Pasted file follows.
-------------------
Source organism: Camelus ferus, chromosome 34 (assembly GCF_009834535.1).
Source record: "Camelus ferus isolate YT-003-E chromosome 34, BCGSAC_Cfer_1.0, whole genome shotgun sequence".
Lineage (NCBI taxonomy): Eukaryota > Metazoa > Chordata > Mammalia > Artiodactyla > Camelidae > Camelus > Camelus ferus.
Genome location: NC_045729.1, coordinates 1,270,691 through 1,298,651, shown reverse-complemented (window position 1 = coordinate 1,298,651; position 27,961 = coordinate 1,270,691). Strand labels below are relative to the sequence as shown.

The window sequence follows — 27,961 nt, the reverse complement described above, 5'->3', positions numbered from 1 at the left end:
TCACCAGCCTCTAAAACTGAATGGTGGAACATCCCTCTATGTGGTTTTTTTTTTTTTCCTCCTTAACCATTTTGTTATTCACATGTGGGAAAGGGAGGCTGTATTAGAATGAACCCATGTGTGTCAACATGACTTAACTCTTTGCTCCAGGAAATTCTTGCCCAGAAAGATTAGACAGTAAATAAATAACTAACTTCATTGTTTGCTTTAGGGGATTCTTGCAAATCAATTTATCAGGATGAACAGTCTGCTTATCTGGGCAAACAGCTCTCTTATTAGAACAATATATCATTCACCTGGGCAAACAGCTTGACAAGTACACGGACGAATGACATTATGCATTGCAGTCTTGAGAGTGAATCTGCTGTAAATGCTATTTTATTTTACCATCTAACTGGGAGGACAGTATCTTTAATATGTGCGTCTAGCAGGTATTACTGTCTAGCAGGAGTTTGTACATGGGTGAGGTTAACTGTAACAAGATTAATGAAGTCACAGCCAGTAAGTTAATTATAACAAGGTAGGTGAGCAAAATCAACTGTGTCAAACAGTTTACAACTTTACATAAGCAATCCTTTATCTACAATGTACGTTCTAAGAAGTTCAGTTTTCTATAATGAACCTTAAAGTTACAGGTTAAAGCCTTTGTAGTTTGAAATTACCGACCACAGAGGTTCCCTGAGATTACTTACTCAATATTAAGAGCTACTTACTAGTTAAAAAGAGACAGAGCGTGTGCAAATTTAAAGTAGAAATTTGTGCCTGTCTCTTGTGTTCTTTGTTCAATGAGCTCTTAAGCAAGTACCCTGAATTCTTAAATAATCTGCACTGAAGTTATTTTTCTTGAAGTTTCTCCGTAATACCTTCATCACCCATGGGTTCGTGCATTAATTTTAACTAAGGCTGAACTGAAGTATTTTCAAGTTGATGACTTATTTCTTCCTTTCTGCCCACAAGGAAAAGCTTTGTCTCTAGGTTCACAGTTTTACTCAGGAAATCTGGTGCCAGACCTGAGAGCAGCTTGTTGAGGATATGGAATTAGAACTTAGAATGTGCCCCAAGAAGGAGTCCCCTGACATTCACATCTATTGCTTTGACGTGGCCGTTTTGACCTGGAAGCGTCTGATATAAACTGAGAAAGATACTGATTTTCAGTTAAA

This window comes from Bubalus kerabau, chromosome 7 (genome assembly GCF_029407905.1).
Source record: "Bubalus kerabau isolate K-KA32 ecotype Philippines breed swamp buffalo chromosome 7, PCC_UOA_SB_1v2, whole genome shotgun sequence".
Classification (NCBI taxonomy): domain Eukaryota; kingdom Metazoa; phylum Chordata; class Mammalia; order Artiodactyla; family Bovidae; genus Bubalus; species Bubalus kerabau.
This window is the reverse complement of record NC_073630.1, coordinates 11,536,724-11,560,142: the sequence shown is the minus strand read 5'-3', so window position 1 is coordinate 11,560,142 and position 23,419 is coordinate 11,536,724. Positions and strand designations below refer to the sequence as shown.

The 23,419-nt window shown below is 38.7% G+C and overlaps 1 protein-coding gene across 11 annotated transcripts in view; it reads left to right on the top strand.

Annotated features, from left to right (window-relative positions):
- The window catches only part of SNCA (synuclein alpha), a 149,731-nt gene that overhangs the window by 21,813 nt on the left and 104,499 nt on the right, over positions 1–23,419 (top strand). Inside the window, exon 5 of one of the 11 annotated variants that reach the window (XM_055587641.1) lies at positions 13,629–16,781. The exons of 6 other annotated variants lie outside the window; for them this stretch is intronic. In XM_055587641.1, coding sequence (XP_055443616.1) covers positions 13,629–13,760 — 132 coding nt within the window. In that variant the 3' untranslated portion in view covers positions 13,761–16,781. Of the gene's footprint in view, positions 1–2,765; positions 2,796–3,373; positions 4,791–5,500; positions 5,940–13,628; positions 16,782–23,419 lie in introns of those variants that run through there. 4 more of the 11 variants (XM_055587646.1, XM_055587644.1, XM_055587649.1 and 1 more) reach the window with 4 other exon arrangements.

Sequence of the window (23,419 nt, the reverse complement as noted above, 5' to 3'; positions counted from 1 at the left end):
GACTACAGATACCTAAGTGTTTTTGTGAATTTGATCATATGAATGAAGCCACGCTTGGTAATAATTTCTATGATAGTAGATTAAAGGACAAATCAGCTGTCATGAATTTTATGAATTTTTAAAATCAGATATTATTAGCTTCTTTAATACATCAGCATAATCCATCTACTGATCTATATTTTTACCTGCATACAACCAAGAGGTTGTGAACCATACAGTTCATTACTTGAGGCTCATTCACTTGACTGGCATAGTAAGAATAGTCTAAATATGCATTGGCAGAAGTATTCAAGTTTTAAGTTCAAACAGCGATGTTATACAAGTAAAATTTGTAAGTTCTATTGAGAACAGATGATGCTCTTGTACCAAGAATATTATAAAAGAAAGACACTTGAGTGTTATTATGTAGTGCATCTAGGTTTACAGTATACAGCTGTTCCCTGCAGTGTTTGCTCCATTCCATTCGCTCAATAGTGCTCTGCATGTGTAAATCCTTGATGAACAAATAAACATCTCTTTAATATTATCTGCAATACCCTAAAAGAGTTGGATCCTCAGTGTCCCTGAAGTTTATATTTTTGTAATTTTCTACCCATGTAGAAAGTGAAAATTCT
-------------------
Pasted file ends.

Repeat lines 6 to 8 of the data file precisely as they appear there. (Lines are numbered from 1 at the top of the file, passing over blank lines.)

TCACCAGCCTCTAAAACTGAATGGTGGAACATCCCTCTATGTGGTTTTTTTTTTTTTCCTCCTTAACCATTTTGTTATTCACATGTGGGAAAGGGAGGCTGTATTAGAATGAACCCATGTGTGTCAACATGACTTAACTCTTTGCTCCAGGAAATTCTTGCCCAGAAAGATTAGACAGTAAATAAATAACTAACTTCATTGTTTGCTTTAGGGGATTCTTGCAAATCAATTTATCAGGATGAACAGTCTGCTTATCTGGGCAAACAGCTCTCTTATTAGAACAATATATCATTCACCTGGGCAAACAGCTTGACAAGTACACGGACGAATGACATTATGCATTGCAGTCTTGAGAGTGAATCTGCTGTAAATGCTATTTTATTTTACCATCTAACTGGGAGGACAGTATCTTTAATATGTGCGTCTAGCAGGTATTACTGTCTAGCAGGAGTTTGTACATGGGTGAGGTTAACTGTAACAAGATTAATGAAGTCACAGCCAGTAAGTTAATTATAACAAGGTAGGTGAGCAAAATCAACTGTGTCAAACAGTTTACAACTTTACATAAGCAATCCTTTATCTACAATGTACGTTCTAAGAAGTTCAGTTTTCTATAATGAACCTTAAAGTTACAGGTTAAAGCCTTTGTAGTTTGAAATTACCGACCACAGAGGTTCCCTGAGATTACTTACTCAATATTAAGAGCTACTTACTAGTTAAAAAGAGACAGAGCGTGTGCAAATTTAAAGTAGAAATTTGTGCCTGTCTCTTGTGTTCTTTGTTCAATGAGCTCTTAAGCAAGTACCCTGAATTCTTAAATAATCTGCACTGAAGTTATTTTTCTTGAAGTTTCTCCGTAATACCTTCATCACCCATGGGTTCGTGCATTAATTTTAACTAAGGCTGAACTGAAGTATTTTCAAGTTGATGACTTATTTCTTCCTTTCTGCCCACAAGGAAAAGCTTTGTCTCTAGGTTCACAGTTTTACTCAGGAAATCTGGTGCCAGACCTGAGAGCAGCTTGTTGAGGATATGGAATTAGAACTTAGAATGTGCCCCAAGAAGGAGTCCCCTGACATTCACATCTATTGCTTTGACGTGGCCGTTTTGACCTGGAAGCGTCTGATATAAACTGAGAAAGATACTGATTTTCAGTTAAA

This window comes from Bubalus kerabau, chromosome 7 (genome assembly GCF_029407905.1).
Source record: "Bubalus kerabau isolate K-KA32 ecotype Philippines breed swamp buffalo chromosome 7, PCC_UOA_SB_1v2, whole genome shotgun sequence".